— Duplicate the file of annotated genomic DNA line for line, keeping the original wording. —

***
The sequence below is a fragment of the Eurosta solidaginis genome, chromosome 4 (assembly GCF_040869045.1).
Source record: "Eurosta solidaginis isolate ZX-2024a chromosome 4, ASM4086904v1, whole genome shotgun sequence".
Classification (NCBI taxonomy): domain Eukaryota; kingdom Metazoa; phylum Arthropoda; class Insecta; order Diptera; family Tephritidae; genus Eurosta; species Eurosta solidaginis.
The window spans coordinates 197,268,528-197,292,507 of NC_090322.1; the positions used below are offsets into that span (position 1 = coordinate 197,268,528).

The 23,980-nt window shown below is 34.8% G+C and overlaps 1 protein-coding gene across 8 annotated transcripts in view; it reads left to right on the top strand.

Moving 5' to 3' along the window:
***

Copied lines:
The sequence below is a fragment of the Eurosta solidaginis genome, chromosome 4 (assembly GCF_040869045.1).
Source record: "Eurosta solidaginis isolate ZX-2024a chromosome 4, ASM4086904v1, whole genome shotgun sequence".
Classification (NCBI taxonomy): domain Eukaryota; kingdom Metazoa; phylum Arthropoda; class Insecta; order Diptera; family Tephritidae; genus Eurosta; species Eurosta solidaginis.
The window spans coordinates 197,268,528-197,292,507 of NC_090322.1; the positions used below are offsets into that span (position 1 = coordinate 197,268,528).

The 23,980-nt window shown below is 34.8% G+C and overlaps 1 protein-coding gene across 8 annotated transcripts in view; it reads left to right on the top strand.

Moving 5' to 3' along the window: